13. We put up a show yesterday in a public gallery. We used the same method for placement of the pieces you described with success. However, the paintings were hung from chains 14′ long, so light pieces tended to angle away from the wall. We routinely place our D hooks 1/3 down the frame as Sharon Otstot does. Would it help to go to 1/4 down the frame, or to weight the frame on the bottom? Or maybe a weight at the end of the chain? Thanks for the Floreat hangers suggestion and other practical information.

    1. Lil – I’ve never liked the chain method because it naturally leads to this proble – more so than a hook, because the chain pulls away from the wall with no resistance. Moving the hooks up would help, as would making sure that the wire is pulled fairly tight across the back of the frame.

    2. I routinely hang from wires using picture molding. To minimize the hang out angle, attach the wires/chain as close to the top of the frame as possible. Sometimes I install two additional strap hangers just for this purpose if I already have a wire installed at the normal 1/3.

  14. Great advise and very well presented. Thank you! I would like to mention a tool which has become indispensable when hanging more than one piece particularly diptychs and triptychs. That is a Wallpaper Hanger’s level. This is a 30″ level which is like a conventional, carpenter’s level except that the top side comes to a point which allows you to see the inscribed ruler from eye level. The ruler on one side counts from left to right and, on the other side, from the middle out.
    I find it can cut the time for hanging a show in half.

    1. Dana – this sounds like a great tool. We do a lot of multi-panel hangings. Is there a particular brand that you use? I found several variations.

      Great suggestion, Thanks!

  15. One of the handiest tools I use for hanging paintings as well as other things around the studio is a CenterPoint tape measure made by ProTape. (someone gave it to me as a gift and I love it) It is a standard tape measure with markings in full inches on the top and a 1/2 inch scale on the bottom. By measuring the width of a painting or a space on the wall in inches you can instantly find the middle by finding the same measurement on the 1/2 scale on the lower half of the rule. It’s impossible to make a mistake in mental division because its right there in front of you!

  16. Apart from hanging some of my own art, I’ve been collecting art for years. Many pieces in my collection are of medium size with light weight frames, so the method you advise works fine. But I’ve purchased and hung some heavy and large pieces, using the methods you describe, and I’ve found that, over time, the weight of these pieces hanging from just two points on the sides of the frame, with the wall hangers centered behind the piece (even using two hangers), results in a horizontal stress that can actually pull a frame apart at the corners because the entire weight of the piece pulls inward on the sides of the frame. No amount of horizontal spacers or braces between the two vertical sides will prevent this because the pressure is a twisting pressure, not simply a lateral pressure. After this happened several times to some of my large pieces I was quite frustrated. But an old artist showed me how he hangs heavy works, and it is ingenious. That is to drill holes in the back sides of the frame in the same manner as is done for conventional hanging, and screw in eye-screws into these holes tightening them down and stopping when the eye-screws are horizontal and tight. Do not put a wire between the two eye screws as would usually be done. Instead, after having selected the placement of the peice on the wall, carefully measure the distance from the top of the frame to the eye screws and place small screw-hooks or conventional wall hangers on the wall in positions matching the places on the wall where the eye hooks on the frame will meet the wall when positioned as you wish. Assure the hook part of the wall-hanger is small enough to go through the eye of the eye-screws on the frame back. Then hang the piece so that each wall-hanger is securely hooked through the eye-screws on the vertical members of frame. This allows the downward pressure of the weight of the piece (commonly called gravity) to be distributed equally on each vertical frame side. The result is that there is virtually no cross stress on the frame, so it cannot be pulled apart by its own weight. The difficulty with this method is in getting the artwork on the wall perfectly straight. But it can be done by careful measuring, as I can attest.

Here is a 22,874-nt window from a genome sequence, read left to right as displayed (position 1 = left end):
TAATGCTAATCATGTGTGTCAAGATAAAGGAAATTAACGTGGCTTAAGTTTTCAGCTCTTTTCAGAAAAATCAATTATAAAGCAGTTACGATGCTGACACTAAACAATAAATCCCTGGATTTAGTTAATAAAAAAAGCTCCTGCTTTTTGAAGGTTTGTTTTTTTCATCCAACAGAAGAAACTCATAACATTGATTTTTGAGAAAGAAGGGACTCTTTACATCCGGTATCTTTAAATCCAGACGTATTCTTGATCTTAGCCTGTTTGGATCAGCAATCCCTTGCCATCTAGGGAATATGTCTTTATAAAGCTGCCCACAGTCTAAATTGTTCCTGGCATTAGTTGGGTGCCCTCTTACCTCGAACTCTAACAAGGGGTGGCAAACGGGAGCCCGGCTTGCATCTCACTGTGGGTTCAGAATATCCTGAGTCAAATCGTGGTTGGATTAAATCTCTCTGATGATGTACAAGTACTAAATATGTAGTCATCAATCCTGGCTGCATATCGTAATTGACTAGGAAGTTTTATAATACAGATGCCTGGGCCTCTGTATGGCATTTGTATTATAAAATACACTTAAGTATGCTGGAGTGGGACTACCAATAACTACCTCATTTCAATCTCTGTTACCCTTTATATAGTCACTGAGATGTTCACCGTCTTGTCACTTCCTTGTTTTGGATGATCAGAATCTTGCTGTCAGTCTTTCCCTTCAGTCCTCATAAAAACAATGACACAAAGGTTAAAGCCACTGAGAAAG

I hope this is helpful for hanging heavy pieces. It’s the only way I hang large or heavy pieces now.

    1. Really intersting Doug – If you could send me a photo of this technique I’ll add it to the post. Heavy work is always a challenge and I’d be interested to better understand how this works.